The Lebanese central bank aims to provide dollars for imports at an exchange rate of 3,200 Lebanese pounds to reduce food prices, it said on Friday, in an effort to rein in spiraling inflation as the local currency collapses.
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Dollars are currently changing hands on a parallel market at more than 4,000 pounds. The Lebanese pound has lost more than 60 percent of its value since October, when the country's long-brewing economic troubles grew into a major financial and banking crisis.
The central bank is already providing dollars for imports of wheat, fuel and medicine at a rate of 1,507.5 pounds - an official peg that has remained in place even as the pound has slumped on the parallel market.
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“Banque du Liban will continue to inject dollar banknotes that it acquires via the banks with the aim of financing imports at the price of 3,200 Lebanese pounds per US dollar with the aim of reducing the price of food products,” the central bank said in a statement.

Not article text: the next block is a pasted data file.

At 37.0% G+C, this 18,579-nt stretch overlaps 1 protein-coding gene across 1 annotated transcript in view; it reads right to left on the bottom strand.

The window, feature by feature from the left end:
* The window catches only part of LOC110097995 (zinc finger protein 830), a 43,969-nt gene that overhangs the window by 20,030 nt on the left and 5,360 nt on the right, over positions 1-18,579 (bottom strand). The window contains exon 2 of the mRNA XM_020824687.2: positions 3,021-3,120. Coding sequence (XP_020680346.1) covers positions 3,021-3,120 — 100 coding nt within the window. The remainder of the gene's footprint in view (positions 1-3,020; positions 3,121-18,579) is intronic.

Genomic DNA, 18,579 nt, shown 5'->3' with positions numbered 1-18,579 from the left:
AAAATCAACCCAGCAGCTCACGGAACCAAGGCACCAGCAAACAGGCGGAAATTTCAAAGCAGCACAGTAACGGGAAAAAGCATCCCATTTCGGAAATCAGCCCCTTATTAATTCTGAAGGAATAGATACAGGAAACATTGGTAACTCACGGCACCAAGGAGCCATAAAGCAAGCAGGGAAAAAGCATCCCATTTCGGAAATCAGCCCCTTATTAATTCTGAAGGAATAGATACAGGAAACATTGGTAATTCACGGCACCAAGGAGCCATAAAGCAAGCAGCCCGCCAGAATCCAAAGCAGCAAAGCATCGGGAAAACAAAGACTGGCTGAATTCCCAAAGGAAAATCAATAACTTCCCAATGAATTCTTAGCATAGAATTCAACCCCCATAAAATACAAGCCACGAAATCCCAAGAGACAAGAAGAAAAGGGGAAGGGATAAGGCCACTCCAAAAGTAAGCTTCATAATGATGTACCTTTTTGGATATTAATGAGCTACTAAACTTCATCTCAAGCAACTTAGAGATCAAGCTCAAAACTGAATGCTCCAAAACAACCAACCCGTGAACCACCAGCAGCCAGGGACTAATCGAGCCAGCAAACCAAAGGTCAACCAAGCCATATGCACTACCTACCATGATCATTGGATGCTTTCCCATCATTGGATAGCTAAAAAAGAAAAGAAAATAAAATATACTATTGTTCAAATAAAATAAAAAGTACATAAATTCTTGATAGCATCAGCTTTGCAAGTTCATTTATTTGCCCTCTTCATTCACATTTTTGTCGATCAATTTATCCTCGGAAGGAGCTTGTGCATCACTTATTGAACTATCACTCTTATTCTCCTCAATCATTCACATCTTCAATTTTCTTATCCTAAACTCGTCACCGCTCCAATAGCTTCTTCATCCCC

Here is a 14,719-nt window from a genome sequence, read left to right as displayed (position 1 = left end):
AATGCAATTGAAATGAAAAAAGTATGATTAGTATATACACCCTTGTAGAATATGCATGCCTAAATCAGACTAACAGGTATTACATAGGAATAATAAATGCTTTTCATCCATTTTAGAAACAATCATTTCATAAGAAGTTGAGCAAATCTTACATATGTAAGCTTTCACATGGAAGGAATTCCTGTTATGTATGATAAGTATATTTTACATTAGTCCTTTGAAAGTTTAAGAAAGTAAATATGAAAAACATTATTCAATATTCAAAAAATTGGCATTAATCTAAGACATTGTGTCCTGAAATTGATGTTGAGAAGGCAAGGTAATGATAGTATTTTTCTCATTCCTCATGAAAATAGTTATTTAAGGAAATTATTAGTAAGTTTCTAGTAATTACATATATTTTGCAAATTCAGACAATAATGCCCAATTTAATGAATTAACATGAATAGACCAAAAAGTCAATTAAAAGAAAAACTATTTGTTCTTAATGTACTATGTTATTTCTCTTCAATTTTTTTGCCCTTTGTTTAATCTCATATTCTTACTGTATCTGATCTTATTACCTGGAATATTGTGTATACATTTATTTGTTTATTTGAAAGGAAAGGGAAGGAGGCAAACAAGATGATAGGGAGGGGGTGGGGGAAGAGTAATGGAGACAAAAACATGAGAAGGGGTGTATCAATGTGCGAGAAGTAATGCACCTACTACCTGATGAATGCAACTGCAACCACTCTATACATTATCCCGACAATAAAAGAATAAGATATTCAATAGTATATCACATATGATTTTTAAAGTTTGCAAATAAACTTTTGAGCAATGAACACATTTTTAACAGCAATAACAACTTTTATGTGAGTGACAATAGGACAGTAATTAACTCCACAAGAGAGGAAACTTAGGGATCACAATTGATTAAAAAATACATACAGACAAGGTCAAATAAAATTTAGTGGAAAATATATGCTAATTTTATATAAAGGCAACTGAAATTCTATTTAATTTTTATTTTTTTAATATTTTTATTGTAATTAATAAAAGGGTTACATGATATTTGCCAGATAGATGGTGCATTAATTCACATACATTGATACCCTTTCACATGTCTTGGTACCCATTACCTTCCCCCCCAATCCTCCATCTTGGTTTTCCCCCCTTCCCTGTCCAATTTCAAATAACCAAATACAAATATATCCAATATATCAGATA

A government plan for getting Lebanon out of the crisis is based on a shift to a flexible exchange rate, although only in the “coming period” - and the currency peg will be maintained for now, Finance Minister Ghazi Wazni said last week.